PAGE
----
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Environmental Biology of Fishes

, Volume 96, Issue 1, pp 67–75 | Cite as

A sedentary fish on the move: effects of displacement on long-snouted seahorse (Hippocampus guttulatus Cuvier) movement and habitat use

  • Iain R. Caldwell
  • Amanda C. J. Vincent
Article

Abstract

To understand how a sedentary fish responds to displacement and identify key habitat characteristics for that fish, we translocated long-snouted seahorses (Hippocampus guttulatus) within their natural habitat but far beyond their home range. After displacement, we located these small fish using acoustic technology and collected environmental data where we captured, released, and relocated them. Displaced fish (n = 9) moved much greater distances (max: 150 m; mean daily: 6.4–48.2 m) than expected from known home range movements and there was no evidence of homing. Seahorses varied in the specific environments they moved towards but tended to move towards environments more similar in both depth and water current speed to their original capture locations than their release locations.

Keywords

Acoustic telemetry Tagging Welfare Relocating Marine conservation Syngnathid 

Notes

Acknowledgements

This is a contribution from Project Seahorse. This work was supported by funding from the Oceanario de Lisboa. IRC was supported by the Natural Sciences and Engineering Research Council of Canada, IODE Canada, the Animal Behavior Society, and in-kind support from British Airways. We are grateful to VEMCO for their help and in-kind support with tagging equipment. Thank you to Karim Erzini and his lab for their help and in-kind support. The Parque Natural da Ria Formosa and in particular E. Marques provided invaluable support while in Portugal. Project Seahorse is supported by Guylian Chocolates (Belgium) and the John G. Shedd Aquarium, through partnerships in marine conservation. Field work would not have been possible without the help of M. Correia, J. Symons, B. McDonald, and J. Sziklay. S. Foster provided invaluable comments during analysis and writing that greatly improved the manuscript. The manuscript was further improved by comments from P. Molloy, S. Gergel, T. Sinclair, I. Côté, S. Hinch, J. Hehre, and four anonymous reviewers.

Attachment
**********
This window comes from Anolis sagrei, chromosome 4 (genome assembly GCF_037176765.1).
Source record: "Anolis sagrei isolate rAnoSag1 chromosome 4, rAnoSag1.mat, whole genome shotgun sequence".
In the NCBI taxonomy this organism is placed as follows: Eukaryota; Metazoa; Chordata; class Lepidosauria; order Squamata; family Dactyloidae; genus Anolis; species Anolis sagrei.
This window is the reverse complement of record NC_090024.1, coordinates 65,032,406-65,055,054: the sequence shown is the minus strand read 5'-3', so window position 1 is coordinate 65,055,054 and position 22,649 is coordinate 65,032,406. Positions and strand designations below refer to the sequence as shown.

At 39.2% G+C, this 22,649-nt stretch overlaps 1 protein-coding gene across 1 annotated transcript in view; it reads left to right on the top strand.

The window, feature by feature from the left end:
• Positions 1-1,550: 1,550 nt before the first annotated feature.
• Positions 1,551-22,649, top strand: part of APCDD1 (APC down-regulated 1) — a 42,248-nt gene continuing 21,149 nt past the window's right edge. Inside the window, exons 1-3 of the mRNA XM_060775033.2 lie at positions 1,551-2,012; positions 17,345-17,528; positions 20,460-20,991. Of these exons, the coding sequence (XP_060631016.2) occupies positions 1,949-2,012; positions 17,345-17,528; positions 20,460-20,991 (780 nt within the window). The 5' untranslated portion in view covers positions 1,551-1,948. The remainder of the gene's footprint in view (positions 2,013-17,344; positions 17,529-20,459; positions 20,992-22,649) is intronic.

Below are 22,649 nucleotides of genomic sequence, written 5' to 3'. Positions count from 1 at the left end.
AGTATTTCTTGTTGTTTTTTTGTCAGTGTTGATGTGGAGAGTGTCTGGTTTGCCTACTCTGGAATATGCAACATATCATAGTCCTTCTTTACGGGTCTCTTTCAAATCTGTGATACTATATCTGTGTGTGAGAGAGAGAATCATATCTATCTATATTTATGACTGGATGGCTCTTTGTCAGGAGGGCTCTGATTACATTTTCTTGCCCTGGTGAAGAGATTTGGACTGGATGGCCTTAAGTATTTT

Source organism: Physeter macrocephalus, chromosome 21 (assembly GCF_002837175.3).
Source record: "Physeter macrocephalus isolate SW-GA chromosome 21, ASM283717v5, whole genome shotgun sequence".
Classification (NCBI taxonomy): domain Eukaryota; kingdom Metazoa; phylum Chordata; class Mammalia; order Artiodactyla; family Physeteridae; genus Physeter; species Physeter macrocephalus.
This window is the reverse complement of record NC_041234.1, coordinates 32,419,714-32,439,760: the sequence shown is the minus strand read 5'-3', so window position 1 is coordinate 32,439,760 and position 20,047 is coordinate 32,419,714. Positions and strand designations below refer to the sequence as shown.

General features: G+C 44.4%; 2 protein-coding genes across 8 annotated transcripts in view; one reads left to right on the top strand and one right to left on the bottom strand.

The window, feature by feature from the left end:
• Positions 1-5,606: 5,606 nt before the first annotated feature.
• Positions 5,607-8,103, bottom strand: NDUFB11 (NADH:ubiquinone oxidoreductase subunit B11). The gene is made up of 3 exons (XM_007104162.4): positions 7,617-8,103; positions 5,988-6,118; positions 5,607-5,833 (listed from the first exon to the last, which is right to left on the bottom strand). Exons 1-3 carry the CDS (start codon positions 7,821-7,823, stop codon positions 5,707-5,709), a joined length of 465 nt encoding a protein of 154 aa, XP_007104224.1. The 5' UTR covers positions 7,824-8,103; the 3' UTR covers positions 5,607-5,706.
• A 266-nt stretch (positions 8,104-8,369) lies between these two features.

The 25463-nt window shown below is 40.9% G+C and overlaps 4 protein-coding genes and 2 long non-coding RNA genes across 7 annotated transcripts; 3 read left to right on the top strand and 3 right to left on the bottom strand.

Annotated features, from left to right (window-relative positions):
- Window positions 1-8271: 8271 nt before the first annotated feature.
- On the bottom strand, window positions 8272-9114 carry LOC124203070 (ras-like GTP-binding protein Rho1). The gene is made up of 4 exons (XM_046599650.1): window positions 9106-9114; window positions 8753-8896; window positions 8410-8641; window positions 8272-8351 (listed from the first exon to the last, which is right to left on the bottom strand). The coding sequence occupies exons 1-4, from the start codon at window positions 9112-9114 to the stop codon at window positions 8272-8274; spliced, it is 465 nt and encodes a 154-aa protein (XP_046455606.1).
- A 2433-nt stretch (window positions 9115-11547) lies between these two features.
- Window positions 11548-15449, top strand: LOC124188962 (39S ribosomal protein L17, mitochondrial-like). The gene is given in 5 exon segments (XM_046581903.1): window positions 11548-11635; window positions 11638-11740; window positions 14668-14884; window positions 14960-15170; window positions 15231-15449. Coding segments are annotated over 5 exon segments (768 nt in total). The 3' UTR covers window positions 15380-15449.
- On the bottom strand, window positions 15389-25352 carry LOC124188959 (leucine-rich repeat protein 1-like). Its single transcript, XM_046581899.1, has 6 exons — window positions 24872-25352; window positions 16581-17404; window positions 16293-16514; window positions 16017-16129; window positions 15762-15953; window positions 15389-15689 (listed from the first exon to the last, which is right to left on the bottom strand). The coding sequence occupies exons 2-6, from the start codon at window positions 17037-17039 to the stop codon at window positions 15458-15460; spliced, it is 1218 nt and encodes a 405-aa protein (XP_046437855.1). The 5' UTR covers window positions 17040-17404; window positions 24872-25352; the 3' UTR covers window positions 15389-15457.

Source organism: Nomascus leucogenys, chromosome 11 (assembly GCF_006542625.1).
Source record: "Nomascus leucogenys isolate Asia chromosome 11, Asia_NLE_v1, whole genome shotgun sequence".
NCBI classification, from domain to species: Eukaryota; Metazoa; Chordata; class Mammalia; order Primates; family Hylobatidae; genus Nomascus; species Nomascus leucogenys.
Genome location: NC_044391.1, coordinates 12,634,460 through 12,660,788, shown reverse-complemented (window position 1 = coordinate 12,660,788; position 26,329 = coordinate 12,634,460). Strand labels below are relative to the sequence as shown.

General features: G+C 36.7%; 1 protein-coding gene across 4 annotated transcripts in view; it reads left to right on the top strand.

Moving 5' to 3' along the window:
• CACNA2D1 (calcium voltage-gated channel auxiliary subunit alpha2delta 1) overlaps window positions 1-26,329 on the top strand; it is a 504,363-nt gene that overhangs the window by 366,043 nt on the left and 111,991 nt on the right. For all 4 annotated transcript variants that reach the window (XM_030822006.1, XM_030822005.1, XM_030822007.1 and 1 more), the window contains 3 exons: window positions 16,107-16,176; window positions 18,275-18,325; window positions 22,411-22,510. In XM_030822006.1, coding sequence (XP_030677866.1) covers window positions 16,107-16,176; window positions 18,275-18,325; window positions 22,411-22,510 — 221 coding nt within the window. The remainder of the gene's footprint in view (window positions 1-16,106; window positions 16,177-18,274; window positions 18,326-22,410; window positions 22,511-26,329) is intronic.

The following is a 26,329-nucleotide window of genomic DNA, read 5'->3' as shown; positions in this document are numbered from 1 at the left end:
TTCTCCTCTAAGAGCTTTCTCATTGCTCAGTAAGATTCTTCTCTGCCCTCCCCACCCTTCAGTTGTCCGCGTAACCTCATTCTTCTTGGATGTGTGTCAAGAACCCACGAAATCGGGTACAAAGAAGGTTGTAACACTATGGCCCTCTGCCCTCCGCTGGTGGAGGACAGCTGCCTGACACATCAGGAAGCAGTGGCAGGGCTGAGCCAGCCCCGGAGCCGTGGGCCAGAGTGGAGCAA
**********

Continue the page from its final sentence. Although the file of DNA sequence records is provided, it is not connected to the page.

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Copyright information

© Springer Science+Business Media B.V. 2012

Authors and Affiliations

  1. 1.Project Seahorse, Fisheries CentreThe University of British ColumbiaVancouverCanada

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